The inescapable inference, therefore, is that significant risks attach to private equity investments and the investors only qualify for a residuum claim upon insolvency. It is partly on this logic that private equity is used interchangeably with risk capital in corporate finance circles.

Strategically, the private equity market can be split into buyout funds and venture capital funds. Organisationally, buy-out funds and venture capital funds have similar configurations relative to their management fee structures and longevity. Nevertheless, their divergence is often manifested in their investment strategies. For instance, buyout funds usually focus on mature companies, in their latter development life cycles, rather than start-ups and tend to use mezzanine financing models, a combination of debt and equity finance, especially in mega transactions.

Venture funds are, as the name implies, broadly skewed towards risky undertakings. Risky in the sense that they are often novel, start-ups, young and high-growth businesses. Their financing models are usually devoid of gearing because they are oftentimes untested. In the main, private equity fund managers seat on the boards of buyout and venture capital funds, taking an active operational role in the affairs of the portfolio firms they invest in and overseeing the execution of their agreed delivery plans. Generally, successful investments would see to the execution of these delivery plans and the eventual exit of the private equity investor after 3 to 7 years approximately.
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An important distinction worth highlighting is that unlike co-financing and debt finance, private equity affords the investor huge latitude in the control of portfolio companies. So, private equity investors shape the strategic directions of the entities they invest in plus, in buyout funds, they elect an optimum capital structure to suit the unique opportunities and challenges of the company in question. This degree of control wielded by private equity fund managers necessarily encompasses extensive due diligence of these companies and access to key management and commercially sensitive information.

Globally, private equity firms managed approximately $ 2.5 trillion worth of assets and committed capital in 2010 according to City UK. Some of the largest investors in the pension funds asset class are pension funds, which provide the capital to the various special purpose vehicles that make the actual underlying investments. Over a decade later in 2021, Statista affirmed that the dry powder of private equity companies reached $ 3.4 trillion, up $300 billion from 2020. Reference to dry powder here simply means hypothecated investment capital commitments and distinguished from specific allocations.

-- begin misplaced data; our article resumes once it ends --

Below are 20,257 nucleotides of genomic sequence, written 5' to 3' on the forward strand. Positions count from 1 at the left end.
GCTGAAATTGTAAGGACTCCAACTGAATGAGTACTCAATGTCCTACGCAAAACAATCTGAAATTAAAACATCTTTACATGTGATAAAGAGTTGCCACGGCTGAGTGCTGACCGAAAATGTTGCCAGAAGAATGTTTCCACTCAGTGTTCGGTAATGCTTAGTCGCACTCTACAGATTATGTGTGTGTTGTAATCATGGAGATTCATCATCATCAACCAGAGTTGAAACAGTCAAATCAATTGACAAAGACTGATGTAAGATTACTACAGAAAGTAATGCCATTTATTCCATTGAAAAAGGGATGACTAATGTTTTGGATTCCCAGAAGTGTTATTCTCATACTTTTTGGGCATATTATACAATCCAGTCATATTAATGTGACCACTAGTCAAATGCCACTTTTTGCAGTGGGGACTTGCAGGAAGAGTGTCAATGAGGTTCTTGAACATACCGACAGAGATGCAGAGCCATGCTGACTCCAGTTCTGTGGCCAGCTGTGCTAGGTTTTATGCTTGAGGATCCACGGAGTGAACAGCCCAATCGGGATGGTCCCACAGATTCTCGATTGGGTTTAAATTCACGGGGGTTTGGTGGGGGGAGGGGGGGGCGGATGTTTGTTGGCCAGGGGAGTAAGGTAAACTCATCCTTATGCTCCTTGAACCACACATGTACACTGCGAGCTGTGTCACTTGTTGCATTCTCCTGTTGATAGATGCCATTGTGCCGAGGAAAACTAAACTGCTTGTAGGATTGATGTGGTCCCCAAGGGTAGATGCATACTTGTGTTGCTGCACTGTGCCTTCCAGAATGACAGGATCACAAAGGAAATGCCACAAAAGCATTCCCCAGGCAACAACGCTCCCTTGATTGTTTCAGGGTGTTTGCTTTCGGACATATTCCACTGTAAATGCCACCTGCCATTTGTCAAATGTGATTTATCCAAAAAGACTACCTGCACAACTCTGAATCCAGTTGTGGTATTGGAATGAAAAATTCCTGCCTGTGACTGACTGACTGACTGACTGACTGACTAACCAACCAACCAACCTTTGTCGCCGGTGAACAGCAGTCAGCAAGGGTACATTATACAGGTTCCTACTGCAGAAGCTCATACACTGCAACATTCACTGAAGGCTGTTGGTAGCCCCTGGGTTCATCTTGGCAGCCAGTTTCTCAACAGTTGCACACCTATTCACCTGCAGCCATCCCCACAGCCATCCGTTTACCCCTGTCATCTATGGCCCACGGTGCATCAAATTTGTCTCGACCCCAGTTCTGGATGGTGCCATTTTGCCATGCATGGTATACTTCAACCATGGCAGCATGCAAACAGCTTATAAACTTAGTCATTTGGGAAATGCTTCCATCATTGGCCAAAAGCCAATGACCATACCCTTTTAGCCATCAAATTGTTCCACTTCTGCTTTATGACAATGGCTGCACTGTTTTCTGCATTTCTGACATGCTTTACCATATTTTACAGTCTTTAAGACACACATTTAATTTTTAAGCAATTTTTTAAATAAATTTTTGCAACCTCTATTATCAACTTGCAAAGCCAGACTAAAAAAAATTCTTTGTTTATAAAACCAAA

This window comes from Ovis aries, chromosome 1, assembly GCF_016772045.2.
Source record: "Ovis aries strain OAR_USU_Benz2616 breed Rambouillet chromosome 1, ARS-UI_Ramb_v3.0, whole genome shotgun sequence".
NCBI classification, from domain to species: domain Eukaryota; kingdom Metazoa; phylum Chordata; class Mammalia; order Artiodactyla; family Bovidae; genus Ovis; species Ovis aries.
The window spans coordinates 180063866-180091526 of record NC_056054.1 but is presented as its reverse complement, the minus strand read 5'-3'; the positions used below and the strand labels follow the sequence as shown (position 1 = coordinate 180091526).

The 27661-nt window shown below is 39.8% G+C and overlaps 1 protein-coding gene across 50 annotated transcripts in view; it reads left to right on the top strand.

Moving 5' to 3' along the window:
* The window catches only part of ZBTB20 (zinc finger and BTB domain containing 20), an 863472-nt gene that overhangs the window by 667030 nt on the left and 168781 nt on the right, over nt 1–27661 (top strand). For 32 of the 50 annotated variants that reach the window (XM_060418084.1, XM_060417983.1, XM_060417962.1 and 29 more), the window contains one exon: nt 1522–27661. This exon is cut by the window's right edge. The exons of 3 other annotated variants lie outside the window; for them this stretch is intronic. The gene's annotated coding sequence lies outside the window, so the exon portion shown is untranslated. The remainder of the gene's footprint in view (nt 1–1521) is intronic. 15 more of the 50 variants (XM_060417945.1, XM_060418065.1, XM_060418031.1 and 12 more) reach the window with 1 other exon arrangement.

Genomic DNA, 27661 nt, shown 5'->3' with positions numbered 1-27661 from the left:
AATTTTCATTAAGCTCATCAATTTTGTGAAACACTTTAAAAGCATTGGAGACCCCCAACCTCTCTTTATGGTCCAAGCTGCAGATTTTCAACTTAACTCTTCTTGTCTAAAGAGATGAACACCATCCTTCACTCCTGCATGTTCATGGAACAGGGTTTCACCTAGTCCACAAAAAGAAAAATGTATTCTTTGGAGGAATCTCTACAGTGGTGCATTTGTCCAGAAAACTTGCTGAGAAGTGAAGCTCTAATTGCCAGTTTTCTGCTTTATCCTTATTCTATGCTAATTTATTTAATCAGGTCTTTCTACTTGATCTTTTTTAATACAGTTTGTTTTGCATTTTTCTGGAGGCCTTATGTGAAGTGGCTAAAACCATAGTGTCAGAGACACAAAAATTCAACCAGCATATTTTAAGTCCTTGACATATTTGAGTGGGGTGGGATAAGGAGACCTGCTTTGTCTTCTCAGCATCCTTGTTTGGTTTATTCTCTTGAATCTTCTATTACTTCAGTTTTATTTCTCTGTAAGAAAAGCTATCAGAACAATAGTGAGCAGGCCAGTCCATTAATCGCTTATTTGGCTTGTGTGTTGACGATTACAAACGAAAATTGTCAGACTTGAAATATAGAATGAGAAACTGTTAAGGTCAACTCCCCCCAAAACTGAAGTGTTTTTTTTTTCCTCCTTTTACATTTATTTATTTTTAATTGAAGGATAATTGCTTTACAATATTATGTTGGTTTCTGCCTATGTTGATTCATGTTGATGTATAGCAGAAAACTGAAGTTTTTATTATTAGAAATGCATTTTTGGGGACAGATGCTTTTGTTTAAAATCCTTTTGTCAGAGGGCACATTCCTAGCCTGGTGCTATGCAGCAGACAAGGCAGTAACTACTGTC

In Nigeria, relevant statutes governing private equity funds include the Companies and Allied Matters Act 2020, the Companies Regulations 2021, the Investment and Securities Act 2007 (as amended), the Federal Competition and Consumer Protection Council Act (FCCPC) 2018, the FCCPC Foreign Merger Guidelines 2019, Securities and Exchange Commission (SEC) Regulations, Pensions Reform Act 2004 et al.
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The FCCPC provisions, for example, regulate the acquisition of shares or other assets in Nigeria leading to a change of control of a business, part of a business or any asset of a business in Nigeria. These are extremely wide provisions extending to “all undertakings and all commercial activities within or having effect within Nigeria,” which shall be subject to FCCPC approval. So, an American private equity firm seeking to invest in a Nigerian digital start-up is caught by these provisions.

The National Pension Commission also regulates private equity and investments through its regulations and guidelines, which prescribe the kinds of private equity funds in which Nigerian pension fund assets may be invested.

Section 1.1.2 of the National Pension Commission’s Operational Framework for Co-Investment by Pension Fund Administrators, issued pursuant to the Pension Reform Act 2004 (as amended), establishes that one of the asset classes with the lowest asset allocation by pension funds is Private Equity (PE).
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“The asset class has remained significantly below the maximum limits of 10% for Fund I and 5% for Funds II & VI Active, respectively. Consequently, investing in specific transactions under a Co-Investment arrangement has been identified as a viable option to improve pension funds’ allocation to this asset class. Co-Investing alongside the main PE Fund is expected to provide PFAs flexibility and greater choice in the type of projects/companies in which pension funds are invested, thereby further enhancing returns and increasing exposure to PE.”

From the foregoing, are these emerging concluding observations. Private equity is a viable proposition for corporate financing notwithstanding its inherent risks. This assertion is corroborated by the intense regulatory oversight it is accorded by the FCCPC, Pension Commission and SEC. Patently, from financial, reputational and strategic risk management perspectives, it is eminently reasonable to safeguard public confidence and investors’ funds in corporate financing models as well as to rightly impede criminal money laundering efforts. Counterbalancing is the valid question as to whether so many agencies ought to regulate corporate finance mechanisms? Whether the multiplicity of agencies regulating private equity strikes the optimal balance, relative to the ease of doing business is still an open question.

Ojumu Esq. FBR, MBA, B.L, LL. B (Hons) is Principal Partner, Balliol Myers LP, a firm of legal practitioners, based in Lagos, Nigeria.